The number of Independents who won in last week’s election was, in many ways, an indictment of British party politics. The PCC elections and Bristol Mayoralty created the perfect storm of political resentment – low turnout, a new and unclear role and an anti-politics message pushed by “Independent” candidates (who are often far less independent than they seem).
Inevitably that means some Labour people will be placed in a difficult and uncomfortable position – being offered positions in an independent administration, perhaps alongside Tories, Lib Dems and others. In a way it’s understandable if some consider taking roles working alongside independents. Four years in opposition is a long time, and the need to help those who only Labour can stand up for is great.
And yet by working for an “Independent” – those Labour people could end up doing a great deal of harm to Labour voters, and the party.
In Bristol this is a particular concern. George Ferguson (the Independent Mayor who was until recently a Lib Dem) stood on an avowedly anti-politics ticket, bashing political parties en masse but surely knowing that the main target of such abuse in Bristol was Labour. A Tory collapse in the city (with many switching to an “Independent” when they knew the Tories had no chance of beating Labour themselves) was largely responsible for helping Ferguson win.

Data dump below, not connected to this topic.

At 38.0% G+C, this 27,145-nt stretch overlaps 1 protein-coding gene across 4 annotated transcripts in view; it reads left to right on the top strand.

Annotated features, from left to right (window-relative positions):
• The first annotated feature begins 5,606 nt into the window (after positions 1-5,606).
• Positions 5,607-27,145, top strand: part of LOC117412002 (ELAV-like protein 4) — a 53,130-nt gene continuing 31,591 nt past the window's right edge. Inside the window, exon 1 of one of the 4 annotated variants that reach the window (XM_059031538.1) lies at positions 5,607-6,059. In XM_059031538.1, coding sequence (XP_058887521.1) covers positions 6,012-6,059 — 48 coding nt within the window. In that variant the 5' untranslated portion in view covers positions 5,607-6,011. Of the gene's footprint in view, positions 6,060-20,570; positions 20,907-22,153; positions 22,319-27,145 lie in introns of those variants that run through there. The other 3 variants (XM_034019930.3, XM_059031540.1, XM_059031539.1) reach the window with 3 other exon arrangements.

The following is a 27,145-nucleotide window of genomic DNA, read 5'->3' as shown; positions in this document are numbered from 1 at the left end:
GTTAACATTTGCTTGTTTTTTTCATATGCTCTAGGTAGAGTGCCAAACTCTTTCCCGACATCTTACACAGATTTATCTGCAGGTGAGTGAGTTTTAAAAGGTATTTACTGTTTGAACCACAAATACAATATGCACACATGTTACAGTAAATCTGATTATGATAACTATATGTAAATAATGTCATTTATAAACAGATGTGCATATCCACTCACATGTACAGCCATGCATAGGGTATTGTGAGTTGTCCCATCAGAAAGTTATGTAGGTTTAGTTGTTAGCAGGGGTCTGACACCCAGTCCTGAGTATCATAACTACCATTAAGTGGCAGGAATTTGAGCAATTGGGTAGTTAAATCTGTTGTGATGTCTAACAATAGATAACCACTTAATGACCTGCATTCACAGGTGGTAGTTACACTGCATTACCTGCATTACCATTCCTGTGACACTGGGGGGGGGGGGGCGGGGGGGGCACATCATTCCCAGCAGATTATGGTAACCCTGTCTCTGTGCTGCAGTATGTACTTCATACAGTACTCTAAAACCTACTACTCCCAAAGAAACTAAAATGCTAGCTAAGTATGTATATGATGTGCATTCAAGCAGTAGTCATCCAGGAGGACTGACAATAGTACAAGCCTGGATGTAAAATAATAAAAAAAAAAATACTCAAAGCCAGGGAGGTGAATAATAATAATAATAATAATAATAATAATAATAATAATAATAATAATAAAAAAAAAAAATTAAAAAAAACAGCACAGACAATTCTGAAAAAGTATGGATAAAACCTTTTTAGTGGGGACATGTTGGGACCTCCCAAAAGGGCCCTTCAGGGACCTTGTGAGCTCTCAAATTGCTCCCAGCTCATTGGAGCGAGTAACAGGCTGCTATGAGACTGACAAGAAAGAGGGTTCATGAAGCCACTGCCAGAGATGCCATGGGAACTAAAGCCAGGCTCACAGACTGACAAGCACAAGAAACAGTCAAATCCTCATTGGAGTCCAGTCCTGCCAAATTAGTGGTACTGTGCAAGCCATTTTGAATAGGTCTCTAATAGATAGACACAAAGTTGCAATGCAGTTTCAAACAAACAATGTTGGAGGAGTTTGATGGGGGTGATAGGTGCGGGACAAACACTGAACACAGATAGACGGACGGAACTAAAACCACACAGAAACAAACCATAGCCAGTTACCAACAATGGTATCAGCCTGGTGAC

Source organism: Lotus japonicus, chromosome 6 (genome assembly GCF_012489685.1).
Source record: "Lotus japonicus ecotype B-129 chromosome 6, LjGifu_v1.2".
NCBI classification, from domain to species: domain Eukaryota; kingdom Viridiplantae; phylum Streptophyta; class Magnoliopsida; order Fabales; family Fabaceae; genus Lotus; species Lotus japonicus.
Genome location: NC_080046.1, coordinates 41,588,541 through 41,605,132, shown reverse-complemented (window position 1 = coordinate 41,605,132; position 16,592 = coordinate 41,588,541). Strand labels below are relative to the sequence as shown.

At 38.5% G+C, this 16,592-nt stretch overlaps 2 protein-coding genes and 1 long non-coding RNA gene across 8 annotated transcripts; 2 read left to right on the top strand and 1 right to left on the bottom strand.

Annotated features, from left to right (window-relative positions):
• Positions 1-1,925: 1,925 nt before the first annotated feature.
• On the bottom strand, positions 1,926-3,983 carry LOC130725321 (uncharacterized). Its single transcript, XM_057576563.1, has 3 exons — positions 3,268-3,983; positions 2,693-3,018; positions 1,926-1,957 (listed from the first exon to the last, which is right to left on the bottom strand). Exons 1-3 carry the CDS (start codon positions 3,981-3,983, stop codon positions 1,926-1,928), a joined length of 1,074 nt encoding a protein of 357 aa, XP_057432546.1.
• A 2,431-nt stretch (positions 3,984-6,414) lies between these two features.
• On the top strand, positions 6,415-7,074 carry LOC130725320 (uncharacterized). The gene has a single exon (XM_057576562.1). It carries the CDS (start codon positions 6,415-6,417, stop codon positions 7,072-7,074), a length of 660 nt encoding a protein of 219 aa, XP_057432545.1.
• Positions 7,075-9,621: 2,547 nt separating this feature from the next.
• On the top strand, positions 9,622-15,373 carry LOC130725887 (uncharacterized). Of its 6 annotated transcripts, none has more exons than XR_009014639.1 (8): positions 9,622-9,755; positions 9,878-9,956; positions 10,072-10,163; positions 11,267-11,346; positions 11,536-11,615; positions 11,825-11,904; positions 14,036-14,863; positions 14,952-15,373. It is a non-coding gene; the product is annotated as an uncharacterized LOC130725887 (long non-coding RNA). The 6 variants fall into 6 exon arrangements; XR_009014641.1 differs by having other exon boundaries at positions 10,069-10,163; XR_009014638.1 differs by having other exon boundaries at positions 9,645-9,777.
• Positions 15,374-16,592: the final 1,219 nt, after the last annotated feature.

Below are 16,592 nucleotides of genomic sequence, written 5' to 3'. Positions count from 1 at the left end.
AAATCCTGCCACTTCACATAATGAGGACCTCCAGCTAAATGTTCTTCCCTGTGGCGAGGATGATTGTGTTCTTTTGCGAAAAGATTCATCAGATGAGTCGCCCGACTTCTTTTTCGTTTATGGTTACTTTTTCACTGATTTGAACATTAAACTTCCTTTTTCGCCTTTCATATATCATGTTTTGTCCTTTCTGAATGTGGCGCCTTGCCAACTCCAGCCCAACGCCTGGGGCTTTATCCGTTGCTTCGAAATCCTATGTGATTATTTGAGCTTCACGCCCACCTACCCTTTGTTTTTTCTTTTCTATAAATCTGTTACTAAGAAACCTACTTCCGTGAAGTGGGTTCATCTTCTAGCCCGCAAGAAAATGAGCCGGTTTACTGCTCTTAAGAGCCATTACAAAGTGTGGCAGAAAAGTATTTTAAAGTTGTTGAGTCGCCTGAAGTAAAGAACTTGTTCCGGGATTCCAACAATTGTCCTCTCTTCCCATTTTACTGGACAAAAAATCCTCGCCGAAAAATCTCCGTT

Labour politicians helping a politician push his anti-Labour agenda would leave a bad taste in the mouth for sure, but it would also damage the party in Bristol (a party that had less than 200 members out on election day, which is already considerably damaged). It would be a betrayal of the party that got them elected to advance their careers – that would be unforgivable ahead of crucial parliamentary elections in the City in 2015.
Bristol is the kind of place where Labour needs to maintain and extend its support, and this task will be made harder if local Labour councillors are acting as apologists for a non-Labour Mayor who will (like everyone else in local government) be forced to make unpopular cuts. It also won’t help Labour beat Ferguson next time around if the party is seen as part of his cross-party coalition of lackeys – just ask Nick Clegg how hard such “differentiation” is.
Local party chair Darren Lewis put it best, when he wrote on his blog:
“For my part I think that the mayor elect ran an unashamedly anti-Labour campaign. Many of those who voted heard that message and voted for it. The Tory and Lib Dem vote collapsed to him where as our vote did not. We should respect the mayor’s campaign victory and the will of the voters both Mr Ferguson’s and ours. We should not sit in his cabinet but remain a constructive opposition.
“This is something a democracy needs. Both elements are just as important. We must not unnecessarily oppose for the sake of opposition. If the Mayor elect has a Damascene conversion on living wage, childcare, building affordable homes, we should welcome it and work with him on making it a reality. We must work together on a whole number of issues for the good of Bristol.”
Constructive opposition to the untested and vague promises of George Ferguson is what the people of Bristol will need in the months and years ahead. Those who would consider putting the short term priority of their careers first might want to think on that today.